Being sufficiently hydrated helps metabolism. It improves skin clarity and elasticity, and tends to help control overeating (many people do not know how to differentiate between hunger and thirst, so they eat when they should drink...if you learn to drink more water, you'll probably eat less, and will very likely lose some extra weight). You will probably get less sick less often, and recover sooner.
Dehydration in pregnancy increases the likely hood of tearing at delivery (remember that skin elasticity part?), and slower healing afterward. It may increase the likelihood of stretchmarks (though that is mostly genetic). It exacerbates nausea, and can lead to weak contractions, long labors, and maternal exhaustion in labor. Along with poor diet, it can increase the risk of gestational diabetes. And remember all that stuff I mentioned before about how your blood volume increases by 50% during pregnancy? Guess what, you need water for that too.

SO, assuming that you are now convinced of the need for more water in your daily regimen, here is a list of ideas that can help you increase your water intake:
  • Drink a glass of water before every meal. This can help those wanting to control portion size, but it's also a good way to get in some extra water every day. (A commenter noted that drinking with meals is actually bad if you have problems with heartburn--so try drinking 30 min before the meal, or saving a little room and drinking afterwards.)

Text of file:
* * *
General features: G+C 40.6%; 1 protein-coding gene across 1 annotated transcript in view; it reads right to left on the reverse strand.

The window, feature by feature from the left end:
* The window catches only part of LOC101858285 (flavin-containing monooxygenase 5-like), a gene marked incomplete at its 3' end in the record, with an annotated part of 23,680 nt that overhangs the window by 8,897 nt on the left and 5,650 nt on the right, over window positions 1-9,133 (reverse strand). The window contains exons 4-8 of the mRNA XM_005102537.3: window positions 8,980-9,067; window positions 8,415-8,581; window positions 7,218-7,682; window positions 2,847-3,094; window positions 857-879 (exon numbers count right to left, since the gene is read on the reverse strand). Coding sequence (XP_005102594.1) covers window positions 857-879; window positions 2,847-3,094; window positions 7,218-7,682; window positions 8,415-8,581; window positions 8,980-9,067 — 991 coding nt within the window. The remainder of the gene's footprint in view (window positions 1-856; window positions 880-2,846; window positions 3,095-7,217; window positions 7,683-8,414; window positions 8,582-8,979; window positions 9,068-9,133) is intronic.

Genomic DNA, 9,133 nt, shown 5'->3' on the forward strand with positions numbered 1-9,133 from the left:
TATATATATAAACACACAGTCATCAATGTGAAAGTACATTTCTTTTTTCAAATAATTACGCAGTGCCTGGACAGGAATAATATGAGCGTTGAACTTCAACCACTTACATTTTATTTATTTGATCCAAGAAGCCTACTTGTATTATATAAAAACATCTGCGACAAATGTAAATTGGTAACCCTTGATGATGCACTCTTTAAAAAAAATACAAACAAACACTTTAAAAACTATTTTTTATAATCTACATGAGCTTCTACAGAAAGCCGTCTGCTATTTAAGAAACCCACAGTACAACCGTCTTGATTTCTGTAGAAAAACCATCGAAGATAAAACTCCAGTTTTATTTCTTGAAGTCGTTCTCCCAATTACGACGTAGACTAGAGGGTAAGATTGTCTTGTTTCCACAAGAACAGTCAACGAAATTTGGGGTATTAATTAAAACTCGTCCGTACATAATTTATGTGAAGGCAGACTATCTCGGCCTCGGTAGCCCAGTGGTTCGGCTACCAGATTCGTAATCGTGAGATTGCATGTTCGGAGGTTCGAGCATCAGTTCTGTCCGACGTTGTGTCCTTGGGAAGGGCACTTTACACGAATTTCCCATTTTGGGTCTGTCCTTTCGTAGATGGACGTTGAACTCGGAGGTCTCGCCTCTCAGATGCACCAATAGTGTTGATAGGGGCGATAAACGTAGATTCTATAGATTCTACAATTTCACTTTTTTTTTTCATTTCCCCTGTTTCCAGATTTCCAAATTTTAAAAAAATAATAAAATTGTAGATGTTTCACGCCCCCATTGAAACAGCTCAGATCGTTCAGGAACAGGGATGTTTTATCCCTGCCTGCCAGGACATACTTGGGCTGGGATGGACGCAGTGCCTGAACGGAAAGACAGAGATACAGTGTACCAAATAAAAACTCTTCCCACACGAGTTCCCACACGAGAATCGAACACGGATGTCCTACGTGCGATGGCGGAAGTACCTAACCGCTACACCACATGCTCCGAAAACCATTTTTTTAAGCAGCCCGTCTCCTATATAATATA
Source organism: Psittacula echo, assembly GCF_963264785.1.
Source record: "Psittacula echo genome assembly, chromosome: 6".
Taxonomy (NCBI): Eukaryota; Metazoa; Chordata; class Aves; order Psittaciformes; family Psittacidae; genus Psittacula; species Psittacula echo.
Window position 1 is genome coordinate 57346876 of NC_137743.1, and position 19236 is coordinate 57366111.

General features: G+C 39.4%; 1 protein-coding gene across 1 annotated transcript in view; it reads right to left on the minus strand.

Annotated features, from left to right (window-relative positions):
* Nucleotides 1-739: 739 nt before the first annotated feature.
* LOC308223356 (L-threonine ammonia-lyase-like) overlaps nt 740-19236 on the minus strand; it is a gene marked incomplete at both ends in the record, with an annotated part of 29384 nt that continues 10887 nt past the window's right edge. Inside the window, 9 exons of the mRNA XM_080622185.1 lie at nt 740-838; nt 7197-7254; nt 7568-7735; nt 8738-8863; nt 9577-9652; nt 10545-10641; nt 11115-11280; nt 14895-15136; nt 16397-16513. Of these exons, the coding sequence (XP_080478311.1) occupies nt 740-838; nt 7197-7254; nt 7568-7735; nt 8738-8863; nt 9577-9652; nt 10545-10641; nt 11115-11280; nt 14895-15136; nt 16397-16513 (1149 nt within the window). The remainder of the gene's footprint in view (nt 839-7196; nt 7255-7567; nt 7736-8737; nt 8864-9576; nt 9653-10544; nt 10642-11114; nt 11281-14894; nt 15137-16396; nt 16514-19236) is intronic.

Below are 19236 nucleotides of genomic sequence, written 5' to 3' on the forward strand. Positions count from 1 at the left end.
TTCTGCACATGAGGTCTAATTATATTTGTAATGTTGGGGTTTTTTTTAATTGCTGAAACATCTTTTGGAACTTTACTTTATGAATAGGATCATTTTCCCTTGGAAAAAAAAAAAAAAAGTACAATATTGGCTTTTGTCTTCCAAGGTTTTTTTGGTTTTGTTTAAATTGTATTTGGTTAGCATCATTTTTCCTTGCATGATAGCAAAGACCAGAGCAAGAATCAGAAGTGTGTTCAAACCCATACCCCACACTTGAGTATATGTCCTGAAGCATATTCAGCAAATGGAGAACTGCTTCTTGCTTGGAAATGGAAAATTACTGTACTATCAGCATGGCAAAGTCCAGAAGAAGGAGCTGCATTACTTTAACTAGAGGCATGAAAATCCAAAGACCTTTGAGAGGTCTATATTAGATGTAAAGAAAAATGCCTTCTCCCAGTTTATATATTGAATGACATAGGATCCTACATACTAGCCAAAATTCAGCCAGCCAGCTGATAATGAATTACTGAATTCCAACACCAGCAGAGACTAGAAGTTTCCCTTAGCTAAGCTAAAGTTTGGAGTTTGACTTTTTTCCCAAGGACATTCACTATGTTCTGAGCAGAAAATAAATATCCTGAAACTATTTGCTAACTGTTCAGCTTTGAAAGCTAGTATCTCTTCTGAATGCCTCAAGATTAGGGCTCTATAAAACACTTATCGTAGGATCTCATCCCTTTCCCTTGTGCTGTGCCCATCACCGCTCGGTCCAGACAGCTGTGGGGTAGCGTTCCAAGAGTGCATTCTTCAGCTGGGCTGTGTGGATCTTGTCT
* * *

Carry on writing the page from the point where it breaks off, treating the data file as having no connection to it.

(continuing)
• Rather than just rinsing, drink a glass of water when you brush your teeth.
  • Carry a water bottle around with you at work/school. Take a drink every time you remember it. Make a goal to empty a certain size bottle each up to bigger/more bottles until you are drinking the amount you should be.
  • Keep a cup in the bathroom. Every time you empty your bladder, drink a glass of water. (This has the added benefit of being cyclical, as the extra drinking will have you making extra potty trips, and thus drinking all the more...but don't worry, the extra potty trips will ease off within a week or two as your body gets used to finally having enough water in it.)